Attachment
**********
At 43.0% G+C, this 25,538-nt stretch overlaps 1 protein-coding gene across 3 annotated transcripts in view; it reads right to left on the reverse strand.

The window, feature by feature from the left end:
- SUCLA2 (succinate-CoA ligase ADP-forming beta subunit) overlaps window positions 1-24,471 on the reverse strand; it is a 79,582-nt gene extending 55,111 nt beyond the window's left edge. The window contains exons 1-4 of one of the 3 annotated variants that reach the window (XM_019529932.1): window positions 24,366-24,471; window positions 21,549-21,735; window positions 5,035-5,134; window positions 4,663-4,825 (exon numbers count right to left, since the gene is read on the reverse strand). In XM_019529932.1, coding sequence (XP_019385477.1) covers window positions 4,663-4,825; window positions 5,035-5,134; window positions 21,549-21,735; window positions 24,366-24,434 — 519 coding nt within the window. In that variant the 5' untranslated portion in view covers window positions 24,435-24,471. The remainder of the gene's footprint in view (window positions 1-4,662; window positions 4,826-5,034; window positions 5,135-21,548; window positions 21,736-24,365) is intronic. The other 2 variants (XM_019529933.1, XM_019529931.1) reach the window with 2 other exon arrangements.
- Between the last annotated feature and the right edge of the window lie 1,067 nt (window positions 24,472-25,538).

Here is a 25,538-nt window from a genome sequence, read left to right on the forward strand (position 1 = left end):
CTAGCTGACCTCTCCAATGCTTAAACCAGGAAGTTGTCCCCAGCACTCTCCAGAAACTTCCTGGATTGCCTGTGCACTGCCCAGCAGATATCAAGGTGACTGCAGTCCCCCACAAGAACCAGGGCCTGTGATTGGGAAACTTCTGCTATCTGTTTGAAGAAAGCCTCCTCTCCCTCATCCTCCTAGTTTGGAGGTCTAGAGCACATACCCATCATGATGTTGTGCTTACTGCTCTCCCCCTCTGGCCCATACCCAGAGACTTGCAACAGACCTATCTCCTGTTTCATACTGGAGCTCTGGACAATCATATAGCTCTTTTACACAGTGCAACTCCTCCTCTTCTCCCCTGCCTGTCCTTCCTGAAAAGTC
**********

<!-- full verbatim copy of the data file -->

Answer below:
At 43.0% G+C, this 25,538-nt stretch overlaps 1 protein-coding gene across 3 annotated transcripts in view; it reads right to left on the reverse strand.

The window, feature by feature from the left end:
- SUCLA2 (succinate-CoA ligase ADP-forming beta subunit) overlaps window positions 1-24,471 on the reverse strand; it is a 79,582-nt gene extending 55,111 nt beyond the window's left edge. The window contains exons 1-4 of one of the 3 annotated variants that reach the window (XM_019529932.1): window positions 24,366-24,471; window positions 21,549-21,735; window positions 5,035-5,134; window positions 4,663-4,825 (exon numbers count right to left, since the gene is read on the reverse strand). In XM_019529932.1, coding sequence (XP_019385477.1) covers window positions 4,663-4,825; window positions 5,035-5,134; window positions 21,549-21,735; window positions 24,366-24,434 — 519 coding nt within the window. In that variant the 5' untranslated portion in view covers window positions 24,435-24,471. The remainder of the gene's footprint in view (window positions 1-4,662; window positions 4,826-5,034; window positions 5,135-21,548; window positions 21,736-24,365) is intronic. The other 2 variants (XM_019529933.1, XM_019529931.1) reach the window with 2 other exon arrangements.
- Between the last annotated feature and the right edge of the window lie 1,067 nt (window positions 24,472-25,538).

Here is a 25,538-nt window from a genome sequence, read left to right on the forward strand (position 1 = left end):
CTAGCTGACCTCTCCAATGCTTAAACCAGGAAGTTGTCCCCAGCACTCTCCAGAAACTTCCTGGATTGCCTGTGCACTGCCCAGCAGATATCAAGGTGACTGCAGTCCCCCACAAGAACCAGGGCCTGTGATTGGGAAACTTCTGCTATCTGTTTGAAGAAAGCCTCCTCTCCCTCATCCTCCTAGTTTGGAGGTCTAGAGCACATACCCATCATGATGTTGTGCTTACTGCTCTCCCCCTCTGGCCCATACCCAGAGACTTGCAACAGACCTATCTCCTGTTTCATACTGGAGCTCTGGACAATCATATAGCTCTTTTACACAGTGCAACTCCTCCTCTTCTCCCCTGCCTGTCCTTCCTGAAAAGTC